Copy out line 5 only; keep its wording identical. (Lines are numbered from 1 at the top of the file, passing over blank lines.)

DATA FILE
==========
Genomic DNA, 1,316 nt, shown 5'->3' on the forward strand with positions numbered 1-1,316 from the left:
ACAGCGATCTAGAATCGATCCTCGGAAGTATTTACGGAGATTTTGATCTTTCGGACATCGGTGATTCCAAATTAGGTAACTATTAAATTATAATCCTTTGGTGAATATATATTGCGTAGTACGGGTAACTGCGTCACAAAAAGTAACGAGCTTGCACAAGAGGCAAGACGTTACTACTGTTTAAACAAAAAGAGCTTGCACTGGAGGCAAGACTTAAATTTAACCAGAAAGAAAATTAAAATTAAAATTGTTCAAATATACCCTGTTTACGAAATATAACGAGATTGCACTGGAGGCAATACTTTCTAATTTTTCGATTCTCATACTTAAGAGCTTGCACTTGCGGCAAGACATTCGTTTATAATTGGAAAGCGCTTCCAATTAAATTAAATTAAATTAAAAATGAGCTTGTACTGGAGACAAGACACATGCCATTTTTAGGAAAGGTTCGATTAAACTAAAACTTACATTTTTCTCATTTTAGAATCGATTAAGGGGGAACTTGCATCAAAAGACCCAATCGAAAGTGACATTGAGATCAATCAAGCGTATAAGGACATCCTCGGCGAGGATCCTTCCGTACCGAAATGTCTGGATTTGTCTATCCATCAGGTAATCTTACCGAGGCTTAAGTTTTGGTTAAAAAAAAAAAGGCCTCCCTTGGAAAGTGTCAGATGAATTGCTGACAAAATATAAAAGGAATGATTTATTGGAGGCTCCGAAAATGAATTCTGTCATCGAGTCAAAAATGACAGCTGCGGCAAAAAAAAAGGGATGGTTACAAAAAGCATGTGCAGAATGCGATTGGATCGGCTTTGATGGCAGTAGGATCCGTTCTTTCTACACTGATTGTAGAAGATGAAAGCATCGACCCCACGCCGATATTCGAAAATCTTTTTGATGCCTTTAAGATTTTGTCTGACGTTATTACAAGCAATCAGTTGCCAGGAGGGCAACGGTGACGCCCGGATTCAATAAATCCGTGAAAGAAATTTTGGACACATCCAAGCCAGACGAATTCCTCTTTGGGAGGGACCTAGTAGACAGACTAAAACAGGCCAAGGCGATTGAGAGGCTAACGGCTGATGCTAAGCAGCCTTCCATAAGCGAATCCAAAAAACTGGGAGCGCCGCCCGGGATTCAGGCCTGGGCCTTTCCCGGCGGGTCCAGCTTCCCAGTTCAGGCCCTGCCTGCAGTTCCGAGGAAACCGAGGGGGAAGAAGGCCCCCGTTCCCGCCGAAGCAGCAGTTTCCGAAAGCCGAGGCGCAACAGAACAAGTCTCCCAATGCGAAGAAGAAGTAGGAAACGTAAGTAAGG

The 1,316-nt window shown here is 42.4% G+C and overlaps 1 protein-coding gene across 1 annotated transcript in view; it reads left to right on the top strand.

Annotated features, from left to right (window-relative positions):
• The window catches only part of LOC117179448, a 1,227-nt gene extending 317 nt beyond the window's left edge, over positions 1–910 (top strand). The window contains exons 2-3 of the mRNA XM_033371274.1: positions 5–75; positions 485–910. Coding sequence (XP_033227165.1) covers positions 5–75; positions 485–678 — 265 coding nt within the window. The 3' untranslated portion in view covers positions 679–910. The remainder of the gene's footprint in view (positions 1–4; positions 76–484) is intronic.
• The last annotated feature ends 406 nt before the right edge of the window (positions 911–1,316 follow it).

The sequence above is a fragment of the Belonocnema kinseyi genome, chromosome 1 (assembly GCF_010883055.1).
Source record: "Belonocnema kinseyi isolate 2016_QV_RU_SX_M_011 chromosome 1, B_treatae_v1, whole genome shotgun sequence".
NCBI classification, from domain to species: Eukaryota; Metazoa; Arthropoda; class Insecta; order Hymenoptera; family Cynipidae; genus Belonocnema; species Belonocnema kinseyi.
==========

• The window catches only part of LOC117179448, a 1,227-nt gene extending 317 nt beyond the window's left edge, over positions 1–910 (top strand). The window contains exons 2-3 of the mRNA XM_033371274.1: positions 5–75; positions 485–910. Coding sequence (XP_033227165.1) covers positions 5–75; positions 485–678 — 265 coding nt within the window. The 3' untranslated portion in view covers positions 679–910. The remainder of the gene's footprint in view (positions 1–4; positions 76–484) is intronic.